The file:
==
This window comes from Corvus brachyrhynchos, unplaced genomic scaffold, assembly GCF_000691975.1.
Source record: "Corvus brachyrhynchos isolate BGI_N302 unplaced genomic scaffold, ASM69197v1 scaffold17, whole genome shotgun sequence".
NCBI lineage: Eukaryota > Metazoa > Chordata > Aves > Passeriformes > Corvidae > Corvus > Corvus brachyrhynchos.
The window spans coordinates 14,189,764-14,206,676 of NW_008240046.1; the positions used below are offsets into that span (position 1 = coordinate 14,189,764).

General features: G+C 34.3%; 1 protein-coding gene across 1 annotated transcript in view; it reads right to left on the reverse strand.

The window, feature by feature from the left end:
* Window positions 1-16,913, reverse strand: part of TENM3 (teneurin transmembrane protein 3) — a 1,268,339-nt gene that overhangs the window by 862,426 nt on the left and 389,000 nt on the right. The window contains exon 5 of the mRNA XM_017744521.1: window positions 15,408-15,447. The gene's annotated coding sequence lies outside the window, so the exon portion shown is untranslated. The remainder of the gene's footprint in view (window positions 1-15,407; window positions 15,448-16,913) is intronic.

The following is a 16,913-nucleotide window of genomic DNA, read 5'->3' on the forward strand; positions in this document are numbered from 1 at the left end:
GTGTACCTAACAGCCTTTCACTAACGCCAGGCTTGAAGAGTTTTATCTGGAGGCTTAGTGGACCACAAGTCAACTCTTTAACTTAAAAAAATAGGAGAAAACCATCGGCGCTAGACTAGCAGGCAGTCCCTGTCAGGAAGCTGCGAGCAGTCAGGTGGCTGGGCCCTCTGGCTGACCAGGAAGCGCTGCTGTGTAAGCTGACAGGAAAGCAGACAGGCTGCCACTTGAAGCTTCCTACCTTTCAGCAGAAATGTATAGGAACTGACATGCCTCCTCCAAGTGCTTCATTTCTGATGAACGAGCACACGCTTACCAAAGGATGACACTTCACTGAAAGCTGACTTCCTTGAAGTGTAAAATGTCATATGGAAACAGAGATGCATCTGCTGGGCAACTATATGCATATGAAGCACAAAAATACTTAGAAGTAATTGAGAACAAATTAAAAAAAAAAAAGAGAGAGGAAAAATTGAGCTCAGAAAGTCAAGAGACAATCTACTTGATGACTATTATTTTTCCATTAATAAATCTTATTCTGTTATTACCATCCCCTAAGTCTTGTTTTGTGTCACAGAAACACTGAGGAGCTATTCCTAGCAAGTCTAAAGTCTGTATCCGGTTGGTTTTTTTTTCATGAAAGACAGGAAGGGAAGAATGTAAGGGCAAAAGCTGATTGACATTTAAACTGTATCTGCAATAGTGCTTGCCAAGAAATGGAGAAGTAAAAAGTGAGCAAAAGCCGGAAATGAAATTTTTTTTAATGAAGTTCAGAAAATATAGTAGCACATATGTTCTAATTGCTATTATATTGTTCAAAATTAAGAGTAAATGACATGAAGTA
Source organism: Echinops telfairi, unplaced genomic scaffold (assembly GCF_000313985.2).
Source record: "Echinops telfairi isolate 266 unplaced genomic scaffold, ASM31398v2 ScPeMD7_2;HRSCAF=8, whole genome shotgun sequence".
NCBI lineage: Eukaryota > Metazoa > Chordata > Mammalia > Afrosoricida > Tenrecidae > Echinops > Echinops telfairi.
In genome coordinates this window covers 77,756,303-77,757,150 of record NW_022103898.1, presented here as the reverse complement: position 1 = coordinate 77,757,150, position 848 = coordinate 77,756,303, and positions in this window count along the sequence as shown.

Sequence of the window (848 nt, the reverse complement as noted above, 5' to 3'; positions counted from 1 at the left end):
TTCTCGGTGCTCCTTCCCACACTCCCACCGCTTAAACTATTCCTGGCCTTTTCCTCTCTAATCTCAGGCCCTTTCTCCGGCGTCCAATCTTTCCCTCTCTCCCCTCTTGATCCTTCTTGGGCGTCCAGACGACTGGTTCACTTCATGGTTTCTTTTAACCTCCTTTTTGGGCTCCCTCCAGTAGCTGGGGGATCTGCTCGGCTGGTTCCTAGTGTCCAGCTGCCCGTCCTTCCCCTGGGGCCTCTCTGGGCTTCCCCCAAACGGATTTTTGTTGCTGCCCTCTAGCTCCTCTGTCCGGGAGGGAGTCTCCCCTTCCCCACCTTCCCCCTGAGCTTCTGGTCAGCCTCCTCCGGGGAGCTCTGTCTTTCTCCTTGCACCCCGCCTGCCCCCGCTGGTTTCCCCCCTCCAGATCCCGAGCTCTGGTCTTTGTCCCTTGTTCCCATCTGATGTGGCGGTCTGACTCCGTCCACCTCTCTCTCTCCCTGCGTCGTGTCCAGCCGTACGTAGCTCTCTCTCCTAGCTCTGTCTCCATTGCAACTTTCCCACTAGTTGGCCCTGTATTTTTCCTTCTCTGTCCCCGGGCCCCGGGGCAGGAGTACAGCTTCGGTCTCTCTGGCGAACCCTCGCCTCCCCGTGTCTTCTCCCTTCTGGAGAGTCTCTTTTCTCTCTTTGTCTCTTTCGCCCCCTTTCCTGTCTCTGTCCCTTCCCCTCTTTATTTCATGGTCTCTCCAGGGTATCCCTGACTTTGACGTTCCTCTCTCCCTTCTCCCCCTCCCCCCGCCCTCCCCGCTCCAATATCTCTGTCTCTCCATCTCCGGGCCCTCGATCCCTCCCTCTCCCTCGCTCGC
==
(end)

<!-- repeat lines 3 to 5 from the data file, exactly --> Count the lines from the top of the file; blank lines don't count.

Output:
NCBI lineage: Eukaryota > Metazoa > Chordata > Aves > Passeriformes > Corvidae > Corvus > Corvus brachyrhynchos.
The window spans coordinates 14,189,764-14,206,676 of NW_008240046.1; the positions used below are offsets into that span (position 1 = coordinate 14,189,764).

General features: G+C 34.3%; 1 protein-coding gene across 1 annotated transcript in view; it reads right to left on the reverse strand.